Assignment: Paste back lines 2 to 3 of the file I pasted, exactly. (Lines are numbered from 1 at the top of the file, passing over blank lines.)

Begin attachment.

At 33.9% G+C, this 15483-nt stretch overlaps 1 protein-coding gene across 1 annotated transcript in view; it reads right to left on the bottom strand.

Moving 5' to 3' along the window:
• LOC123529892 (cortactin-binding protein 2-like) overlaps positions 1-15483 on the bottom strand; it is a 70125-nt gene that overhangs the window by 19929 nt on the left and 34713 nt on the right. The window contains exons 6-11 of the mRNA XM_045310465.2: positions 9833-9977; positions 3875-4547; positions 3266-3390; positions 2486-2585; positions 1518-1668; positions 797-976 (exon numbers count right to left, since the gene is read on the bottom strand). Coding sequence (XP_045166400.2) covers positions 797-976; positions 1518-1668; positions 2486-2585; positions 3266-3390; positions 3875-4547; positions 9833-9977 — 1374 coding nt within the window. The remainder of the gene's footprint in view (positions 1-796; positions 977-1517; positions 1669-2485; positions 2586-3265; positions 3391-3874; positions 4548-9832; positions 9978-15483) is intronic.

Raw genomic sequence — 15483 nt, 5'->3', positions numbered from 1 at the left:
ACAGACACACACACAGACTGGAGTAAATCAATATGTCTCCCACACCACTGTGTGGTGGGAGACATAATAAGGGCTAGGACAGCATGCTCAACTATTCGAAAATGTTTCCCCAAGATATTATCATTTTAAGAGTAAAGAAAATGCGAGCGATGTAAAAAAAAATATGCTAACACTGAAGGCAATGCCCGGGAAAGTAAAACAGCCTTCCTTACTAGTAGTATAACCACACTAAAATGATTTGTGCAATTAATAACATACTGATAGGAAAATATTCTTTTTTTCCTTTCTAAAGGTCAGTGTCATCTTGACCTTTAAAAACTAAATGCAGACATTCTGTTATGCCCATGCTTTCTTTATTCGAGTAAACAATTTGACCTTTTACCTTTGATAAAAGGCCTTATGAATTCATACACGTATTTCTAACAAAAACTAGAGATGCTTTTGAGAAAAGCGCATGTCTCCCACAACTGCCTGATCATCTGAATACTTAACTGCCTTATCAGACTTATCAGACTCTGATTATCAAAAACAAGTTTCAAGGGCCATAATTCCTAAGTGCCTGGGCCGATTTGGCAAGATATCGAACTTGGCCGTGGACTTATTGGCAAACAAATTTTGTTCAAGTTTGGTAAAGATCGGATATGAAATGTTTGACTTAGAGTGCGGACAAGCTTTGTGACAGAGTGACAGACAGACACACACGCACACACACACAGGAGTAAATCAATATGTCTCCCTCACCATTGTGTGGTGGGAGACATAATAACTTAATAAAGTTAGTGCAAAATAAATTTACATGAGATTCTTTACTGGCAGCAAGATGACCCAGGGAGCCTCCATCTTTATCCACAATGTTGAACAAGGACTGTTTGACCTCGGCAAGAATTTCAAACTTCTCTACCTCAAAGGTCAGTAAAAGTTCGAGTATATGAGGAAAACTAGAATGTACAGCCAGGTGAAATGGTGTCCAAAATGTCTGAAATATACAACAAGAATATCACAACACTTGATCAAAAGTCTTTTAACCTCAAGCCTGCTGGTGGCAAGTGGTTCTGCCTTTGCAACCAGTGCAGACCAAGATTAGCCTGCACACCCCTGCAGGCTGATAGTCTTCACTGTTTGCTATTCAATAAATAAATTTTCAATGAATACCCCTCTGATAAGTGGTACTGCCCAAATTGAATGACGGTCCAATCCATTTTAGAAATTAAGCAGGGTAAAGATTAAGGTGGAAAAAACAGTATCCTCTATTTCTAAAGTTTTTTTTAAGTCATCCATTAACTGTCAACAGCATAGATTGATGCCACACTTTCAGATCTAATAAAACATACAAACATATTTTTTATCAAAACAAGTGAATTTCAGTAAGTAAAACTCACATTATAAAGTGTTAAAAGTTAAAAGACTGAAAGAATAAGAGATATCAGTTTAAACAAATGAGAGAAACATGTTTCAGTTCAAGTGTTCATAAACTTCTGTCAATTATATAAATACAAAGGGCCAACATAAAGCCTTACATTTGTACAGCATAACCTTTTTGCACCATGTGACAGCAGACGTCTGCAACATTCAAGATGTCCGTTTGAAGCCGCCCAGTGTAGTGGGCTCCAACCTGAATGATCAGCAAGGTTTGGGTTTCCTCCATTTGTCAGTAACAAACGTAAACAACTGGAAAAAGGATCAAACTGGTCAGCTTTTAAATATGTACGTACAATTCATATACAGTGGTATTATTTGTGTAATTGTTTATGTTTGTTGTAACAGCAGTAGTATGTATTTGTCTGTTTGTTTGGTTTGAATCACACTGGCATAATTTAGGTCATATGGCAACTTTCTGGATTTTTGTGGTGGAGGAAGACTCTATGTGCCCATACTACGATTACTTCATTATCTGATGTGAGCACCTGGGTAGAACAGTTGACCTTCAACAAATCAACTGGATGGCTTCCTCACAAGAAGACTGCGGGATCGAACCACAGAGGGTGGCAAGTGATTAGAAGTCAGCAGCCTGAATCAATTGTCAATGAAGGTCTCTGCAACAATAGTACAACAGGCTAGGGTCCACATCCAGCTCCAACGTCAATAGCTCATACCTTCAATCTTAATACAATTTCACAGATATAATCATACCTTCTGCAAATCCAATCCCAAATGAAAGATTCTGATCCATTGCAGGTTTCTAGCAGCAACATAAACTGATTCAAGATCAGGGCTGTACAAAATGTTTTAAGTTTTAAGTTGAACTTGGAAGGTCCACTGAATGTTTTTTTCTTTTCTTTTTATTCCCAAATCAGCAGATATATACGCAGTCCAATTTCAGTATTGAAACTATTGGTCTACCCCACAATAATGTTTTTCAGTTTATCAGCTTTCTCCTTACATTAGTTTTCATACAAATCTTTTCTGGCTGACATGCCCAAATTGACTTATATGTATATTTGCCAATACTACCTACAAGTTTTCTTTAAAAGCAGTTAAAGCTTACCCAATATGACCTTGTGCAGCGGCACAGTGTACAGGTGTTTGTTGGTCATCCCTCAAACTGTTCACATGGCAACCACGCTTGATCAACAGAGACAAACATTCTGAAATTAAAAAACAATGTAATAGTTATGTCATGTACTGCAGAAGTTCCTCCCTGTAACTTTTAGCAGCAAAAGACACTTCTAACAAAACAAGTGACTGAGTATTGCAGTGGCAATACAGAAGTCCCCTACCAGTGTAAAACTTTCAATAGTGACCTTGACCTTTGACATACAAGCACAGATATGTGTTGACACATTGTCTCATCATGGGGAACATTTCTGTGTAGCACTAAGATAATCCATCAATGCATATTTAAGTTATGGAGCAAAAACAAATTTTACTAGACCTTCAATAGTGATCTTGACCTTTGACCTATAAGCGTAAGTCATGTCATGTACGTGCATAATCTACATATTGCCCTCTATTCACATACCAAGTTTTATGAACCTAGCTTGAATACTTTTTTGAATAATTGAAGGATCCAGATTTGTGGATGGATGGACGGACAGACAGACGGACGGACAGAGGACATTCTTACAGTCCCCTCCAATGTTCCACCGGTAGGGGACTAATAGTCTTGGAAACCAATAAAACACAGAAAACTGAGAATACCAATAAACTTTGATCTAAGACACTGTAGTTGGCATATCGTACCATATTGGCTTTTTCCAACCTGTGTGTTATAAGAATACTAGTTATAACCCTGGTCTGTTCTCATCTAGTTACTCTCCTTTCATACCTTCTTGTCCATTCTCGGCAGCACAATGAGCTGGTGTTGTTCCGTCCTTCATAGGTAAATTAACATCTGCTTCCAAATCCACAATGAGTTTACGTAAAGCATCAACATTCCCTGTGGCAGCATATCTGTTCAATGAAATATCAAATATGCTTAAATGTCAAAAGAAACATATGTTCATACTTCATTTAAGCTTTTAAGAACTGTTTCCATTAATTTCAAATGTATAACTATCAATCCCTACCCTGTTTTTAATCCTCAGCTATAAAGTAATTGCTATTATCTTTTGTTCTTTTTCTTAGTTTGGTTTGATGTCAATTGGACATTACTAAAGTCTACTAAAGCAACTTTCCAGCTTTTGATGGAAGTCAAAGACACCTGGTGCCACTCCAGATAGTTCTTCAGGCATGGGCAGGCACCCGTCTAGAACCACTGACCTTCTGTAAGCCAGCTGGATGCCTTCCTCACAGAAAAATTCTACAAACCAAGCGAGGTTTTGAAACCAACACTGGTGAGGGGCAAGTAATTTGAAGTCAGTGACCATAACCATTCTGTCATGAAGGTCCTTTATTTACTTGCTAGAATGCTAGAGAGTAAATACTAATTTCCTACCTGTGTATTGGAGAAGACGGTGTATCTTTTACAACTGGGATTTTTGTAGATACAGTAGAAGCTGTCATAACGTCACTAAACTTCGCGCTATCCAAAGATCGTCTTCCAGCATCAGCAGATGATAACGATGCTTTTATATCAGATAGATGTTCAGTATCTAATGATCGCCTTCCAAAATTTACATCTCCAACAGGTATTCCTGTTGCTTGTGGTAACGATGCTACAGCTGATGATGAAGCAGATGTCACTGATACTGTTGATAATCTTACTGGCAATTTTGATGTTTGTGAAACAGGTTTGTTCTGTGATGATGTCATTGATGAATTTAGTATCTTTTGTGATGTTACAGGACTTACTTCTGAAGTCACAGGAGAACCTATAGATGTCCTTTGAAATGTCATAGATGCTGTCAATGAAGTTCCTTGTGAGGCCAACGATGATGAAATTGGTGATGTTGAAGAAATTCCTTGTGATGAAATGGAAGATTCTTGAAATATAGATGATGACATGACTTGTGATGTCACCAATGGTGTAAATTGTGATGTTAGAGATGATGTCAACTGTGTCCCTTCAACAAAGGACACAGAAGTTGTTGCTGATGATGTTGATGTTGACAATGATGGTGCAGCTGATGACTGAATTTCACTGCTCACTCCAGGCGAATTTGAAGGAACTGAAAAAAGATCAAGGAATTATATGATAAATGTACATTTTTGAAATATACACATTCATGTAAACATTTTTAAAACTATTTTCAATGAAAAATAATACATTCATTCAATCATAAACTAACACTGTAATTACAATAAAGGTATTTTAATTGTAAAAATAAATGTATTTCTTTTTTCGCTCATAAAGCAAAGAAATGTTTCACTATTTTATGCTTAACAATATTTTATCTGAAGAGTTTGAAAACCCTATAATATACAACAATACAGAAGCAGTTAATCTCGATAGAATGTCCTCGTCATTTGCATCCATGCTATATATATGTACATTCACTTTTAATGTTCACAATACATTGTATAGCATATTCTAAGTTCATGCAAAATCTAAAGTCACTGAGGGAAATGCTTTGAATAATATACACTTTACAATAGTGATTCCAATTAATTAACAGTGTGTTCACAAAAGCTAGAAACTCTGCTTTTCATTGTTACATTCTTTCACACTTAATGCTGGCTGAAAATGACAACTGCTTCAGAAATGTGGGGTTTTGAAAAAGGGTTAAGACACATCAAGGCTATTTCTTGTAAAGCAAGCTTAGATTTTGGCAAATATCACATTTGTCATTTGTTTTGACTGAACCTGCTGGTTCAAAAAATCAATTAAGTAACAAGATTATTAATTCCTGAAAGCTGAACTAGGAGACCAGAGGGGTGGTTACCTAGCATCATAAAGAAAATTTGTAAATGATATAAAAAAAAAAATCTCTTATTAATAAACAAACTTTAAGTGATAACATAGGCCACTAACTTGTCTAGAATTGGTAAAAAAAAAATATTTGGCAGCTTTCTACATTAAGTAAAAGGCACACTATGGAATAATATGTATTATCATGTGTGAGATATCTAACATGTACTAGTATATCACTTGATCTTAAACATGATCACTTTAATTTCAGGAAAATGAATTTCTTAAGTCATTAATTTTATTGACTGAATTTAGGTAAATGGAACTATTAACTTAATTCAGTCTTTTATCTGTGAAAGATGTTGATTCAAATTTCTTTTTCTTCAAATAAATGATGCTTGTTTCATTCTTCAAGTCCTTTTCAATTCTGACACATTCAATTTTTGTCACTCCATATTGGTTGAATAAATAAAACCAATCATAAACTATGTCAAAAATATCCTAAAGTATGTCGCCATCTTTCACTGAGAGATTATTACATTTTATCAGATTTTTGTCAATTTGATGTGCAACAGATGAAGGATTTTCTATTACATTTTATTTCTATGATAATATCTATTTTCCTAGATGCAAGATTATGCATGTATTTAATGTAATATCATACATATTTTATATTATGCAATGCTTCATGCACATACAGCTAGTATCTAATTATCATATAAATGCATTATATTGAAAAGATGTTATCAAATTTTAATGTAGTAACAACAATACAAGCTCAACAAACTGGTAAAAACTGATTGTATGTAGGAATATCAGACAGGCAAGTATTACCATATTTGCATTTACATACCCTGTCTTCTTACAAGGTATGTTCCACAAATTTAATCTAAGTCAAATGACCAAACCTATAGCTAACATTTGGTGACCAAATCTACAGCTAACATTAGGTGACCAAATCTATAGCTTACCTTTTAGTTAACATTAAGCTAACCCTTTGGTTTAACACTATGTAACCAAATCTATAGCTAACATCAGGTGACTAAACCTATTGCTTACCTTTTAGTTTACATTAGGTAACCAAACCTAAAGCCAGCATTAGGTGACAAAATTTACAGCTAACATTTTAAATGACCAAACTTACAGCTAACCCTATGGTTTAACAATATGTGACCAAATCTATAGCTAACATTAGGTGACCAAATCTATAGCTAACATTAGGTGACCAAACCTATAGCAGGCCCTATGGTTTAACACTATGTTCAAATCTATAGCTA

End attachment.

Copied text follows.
Moving 5' to 3' along the window:
• LOC123529892 (cortactin-binding protein 2-like) overlaps positions 1-15483 on the bottom strand; it is a 70125-nt gene that overhangs the window by 19929 nt on the left and 34713 nt on the right. The window contains exons 6-11 of the mRNA XM_045310465.2: positions 9833-9977; positions 3875-4547; positions 3266-3390; positions 2486-2585; positions 1518-1668; positions 797-976 (exon numbers count right to left, since the gene is read on the bottom strand). Coding sequence (XP_045166400.2) covers positions 797-976; positions 1518-1668; positions 2486-2585; positions 3266-3390; positions 3875-4547; positions 9833-9977 — 1374 coding nt within the window. The remainder of the gene's footprint in view (positions 1-796; positions 977-1517; positions 1669-2485; positions 2586-3265; positions 3391-3874; positions 4548-9832; positions 9978-15483) is intronic.